Legends of a Film Revolution: “Two in the Wave”

Friends Turned Enemies: Jean-Luc Godard and Francois Truffaut in "Two in the Wave"

We tend to regard history’s most legendary filmmakers as benevolent heroes of cinematic innovation. The fact is, in their own time, many of them were heralds of destruction who threatened the status quo. At the 1959 Cannes Film Festival, Francois Truffaut introduced his debut feature The 400 Blows in much the same way that Dr. Robert Oppenheimer unveiled the atomic bomb.

Truffaut had recently penned an essay for Cahiers du Cinema titled “Cinema Is Being Killed By False Legends” — and with The 400 Blows he devastated the old guard. Shortly thereafter, a close pal and fellow critic by the name of Jean-Luc Godard would follow Truffaut’s footsteps, lathering this new and untethered filmic spirit into a veritable declaration of war.

Of course, the French New Wave has since become the stuff of standard introductory cinephilia. Film buffs might scoff at a documentary crash-course on the subject: what’s there to say that’s new about the New Wave? But Emmanuel Laurent’s Two in the Wave is a valuable film precisely because of its unapologetically curt and distilled approach to the movement. Written and narrated by former Cahiers editor Antoine de Baecque, Two in the Wave prioritizes personal dynamics over cinephilic details. As a result, Laurent’s film is unusually attuned to the human element of this cinematic revolution.


Laurent covers the stormy history between Truffaut and Godard, highlighting both the shared ideals that fed one of filmdom’s most storied friendships and the divergent ideologies responsible for its most vicious fallout. De Baecque’s lyrical leading narration strips these auteurs of their mystery, presenting them as particularly passionate cinephiles who — like the rest of their ilk — lived to “reunite in the kingdom of shadows.”

Jean-Pierre Leaud regards his alter ego Antoine Doinel

Two in the Wave nimbly illustrates how Godard and Truffaut went about doing that, intercutting archival footage of the filmmakers with excerpts from their films. It refuses to mediate the boundaries between their films and their lives. When 14-year-old Jeanne-Pierre Leaud, immortalized as the iconic Antoine Doinel in The 400 Blows, arrives at Cannes in ’59, de Baecque comments that “actor and character are born together.” Later, Laurent includes candid footage of Anne Wiazemsky, Godard’s ex-wife, recounting how an argument she had with Godard one evening found its way into the script of La Chinoise the next day.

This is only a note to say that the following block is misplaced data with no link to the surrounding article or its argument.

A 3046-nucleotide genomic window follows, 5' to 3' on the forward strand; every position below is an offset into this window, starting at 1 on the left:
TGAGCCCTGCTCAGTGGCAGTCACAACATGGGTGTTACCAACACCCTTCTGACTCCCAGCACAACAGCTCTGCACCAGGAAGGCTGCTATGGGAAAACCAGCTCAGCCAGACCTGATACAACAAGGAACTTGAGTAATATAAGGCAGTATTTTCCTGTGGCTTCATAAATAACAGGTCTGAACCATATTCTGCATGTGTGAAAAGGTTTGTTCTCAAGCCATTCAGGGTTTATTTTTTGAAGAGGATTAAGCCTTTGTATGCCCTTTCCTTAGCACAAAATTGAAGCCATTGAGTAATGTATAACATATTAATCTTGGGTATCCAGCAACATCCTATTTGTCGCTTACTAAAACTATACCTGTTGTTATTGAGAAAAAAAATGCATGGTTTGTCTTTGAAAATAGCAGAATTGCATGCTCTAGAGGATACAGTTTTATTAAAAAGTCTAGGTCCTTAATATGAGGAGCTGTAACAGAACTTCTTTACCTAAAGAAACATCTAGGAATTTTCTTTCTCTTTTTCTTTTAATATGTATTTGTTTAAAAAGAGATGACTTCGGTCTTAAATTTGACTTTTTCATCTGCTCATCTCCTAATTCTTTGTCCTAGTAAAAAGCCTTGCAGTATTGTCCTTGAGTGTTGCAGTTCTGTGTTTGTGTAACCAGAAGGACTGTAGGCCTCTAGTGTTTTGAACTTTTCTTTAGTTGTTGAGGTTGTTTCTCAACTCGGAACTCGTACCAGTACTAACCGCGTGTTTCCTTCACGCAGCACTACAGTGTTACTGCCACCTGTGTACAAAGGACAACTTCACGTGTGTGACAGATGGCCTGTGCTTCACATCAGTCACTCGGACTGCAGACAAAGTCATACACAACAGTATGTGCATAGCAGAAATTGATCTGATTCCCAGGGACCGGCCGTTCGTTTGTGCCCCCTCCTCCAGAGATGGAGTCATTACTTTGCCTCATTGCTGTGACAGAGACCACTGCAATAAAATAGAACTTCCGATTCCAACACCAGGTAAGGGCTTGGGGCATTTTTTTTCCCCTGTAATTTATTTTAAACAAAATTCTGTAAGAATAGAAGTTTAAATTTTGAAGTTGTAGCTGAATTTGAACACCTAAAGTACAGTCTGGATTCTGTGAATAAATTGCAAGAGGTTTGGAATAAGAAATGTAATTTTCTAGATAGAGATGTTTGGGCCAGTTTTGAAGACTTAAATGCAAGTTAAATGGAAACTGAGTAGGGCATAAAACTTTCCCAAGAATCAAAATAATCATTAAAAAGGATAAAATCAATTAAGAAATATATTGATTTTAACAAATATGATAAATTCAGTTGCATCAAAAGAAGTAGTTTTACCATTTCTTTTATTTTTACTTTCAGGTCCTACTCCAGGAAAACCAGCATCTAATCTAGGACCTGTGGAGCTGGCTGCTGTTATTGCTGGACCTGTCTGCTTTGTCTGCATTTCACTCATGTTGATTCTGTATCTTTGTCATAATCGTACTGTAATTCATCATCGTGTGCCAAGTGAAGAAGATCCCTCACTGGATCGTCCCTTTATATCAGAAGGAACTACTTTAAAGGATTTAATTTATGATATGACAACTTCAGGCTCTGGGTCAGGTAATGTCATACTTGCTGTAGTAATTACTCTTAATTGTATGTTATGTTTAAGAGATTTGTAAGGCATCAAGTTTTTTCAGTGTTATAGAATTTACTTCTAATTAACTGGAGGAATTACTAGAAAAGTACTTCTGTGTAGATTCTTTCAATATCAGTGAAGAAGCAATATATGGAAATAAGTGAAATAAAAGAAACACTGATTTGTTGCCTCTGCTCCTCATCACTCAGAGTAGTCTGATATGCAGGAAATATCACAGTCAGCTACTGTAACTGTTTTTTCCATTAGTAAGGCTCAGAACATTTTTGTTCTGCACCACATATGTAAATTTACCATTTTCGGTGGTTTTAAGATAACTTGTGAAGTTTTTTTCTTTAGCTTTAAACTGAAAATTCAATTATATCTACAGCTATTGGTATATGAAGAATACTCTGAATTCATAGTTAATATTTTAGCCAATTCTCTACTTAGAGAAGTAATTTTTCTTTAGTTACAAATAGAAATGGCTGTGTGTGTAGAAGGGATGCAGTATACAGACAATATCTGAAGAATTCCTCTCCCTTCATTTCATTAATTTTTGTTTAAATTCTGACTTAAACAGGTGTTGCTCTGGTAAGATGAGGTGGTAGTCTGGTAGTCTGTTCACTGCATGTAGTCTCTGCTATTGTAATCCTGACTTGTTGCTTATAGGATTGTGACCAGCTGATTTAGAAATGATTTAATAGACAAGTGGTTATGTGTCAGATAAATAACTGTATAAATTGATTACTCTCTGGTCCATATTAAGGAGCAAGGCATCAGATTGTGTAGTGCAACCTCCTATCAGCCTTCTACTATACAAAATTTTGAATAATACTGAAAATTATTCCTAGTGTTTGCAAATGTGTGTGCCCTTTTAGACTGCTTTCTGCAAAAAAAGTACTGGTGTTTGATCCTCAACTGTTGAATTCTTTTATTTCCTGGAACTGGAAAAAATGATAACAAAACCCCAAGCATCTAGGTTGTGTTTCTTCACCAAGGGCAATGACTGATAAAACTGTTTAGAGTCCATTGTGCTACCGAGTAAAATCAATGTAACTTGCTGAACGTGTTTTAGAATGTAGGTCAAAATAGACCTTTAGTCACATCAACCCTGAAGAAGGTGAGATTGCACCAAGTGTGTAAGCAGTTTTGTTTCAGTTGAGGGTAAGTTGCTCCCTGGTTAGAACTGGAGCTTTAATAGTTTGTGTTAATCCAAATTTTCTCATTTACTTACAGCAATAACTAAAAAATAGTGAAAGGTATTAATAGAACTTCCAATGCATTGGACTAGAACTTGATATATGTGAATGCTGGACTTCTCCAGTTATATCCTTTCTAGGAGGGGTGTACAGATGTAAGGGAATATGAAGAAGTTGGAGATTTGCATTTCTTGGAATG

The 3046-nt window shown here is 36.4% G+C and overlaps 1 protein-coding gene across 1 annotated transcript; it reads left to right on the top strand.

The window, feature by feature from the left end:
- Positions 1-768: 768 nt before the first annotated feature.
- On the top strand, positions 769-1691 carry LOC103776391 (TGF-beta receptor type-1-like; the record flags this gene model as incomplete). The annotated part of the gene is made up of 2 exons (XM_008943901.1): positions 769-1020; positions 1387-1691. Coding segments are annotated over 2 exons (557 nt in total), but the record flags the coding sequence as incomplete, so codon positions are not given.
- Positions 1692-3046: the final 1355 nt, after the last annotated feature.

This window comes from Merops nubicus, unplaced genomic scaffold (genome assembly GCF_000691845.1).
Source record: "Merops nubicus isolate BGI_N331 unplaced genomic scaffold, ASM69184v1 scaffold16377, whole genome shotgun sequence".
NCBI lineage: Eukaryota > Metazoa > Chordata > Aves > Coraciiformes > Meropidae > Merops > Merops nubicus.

For Godard and Truffaut, life and the cinema were one and the same. So when their conceptions went in divergent directions in the wake of the May 1968 protests (which led to the shutting down of Cannes), their friendship suffered a withering demise. Laurent movingly illustrates this schism by recounting the battle that raged between Godard and Truffaut for Leaud, who starred in both their films and was the same age as the May ’68 protestors. The living personification of the New Wave’s influence on France’s youth, Leaud was now torn between his two “fathers.”

Viewers thoroughly familiar with the New Wave might not find Two in the Wave to be a particularly educational experience, but they might catch a glimpse behind a shroud of primordial metaphors. Much like how Werner Herzog mines documentary subjects for mythic resonance, Two in the Wave is film history made Homeric. Two titans of the cinema are brought back down to size as two men small enough to be swept by the same chaotic currents of change they fought so hard to foment. It’s mesmerizing stuff, and when curated with such a keen perspective, it will leave you breathless.

David Ehrlich is a film writer who has contributed to a number of online outlets such as Cinematical, Reverse Shot, and Box Office Magazine. He lives in New York City where he is working towards an M.F.A. in directing.


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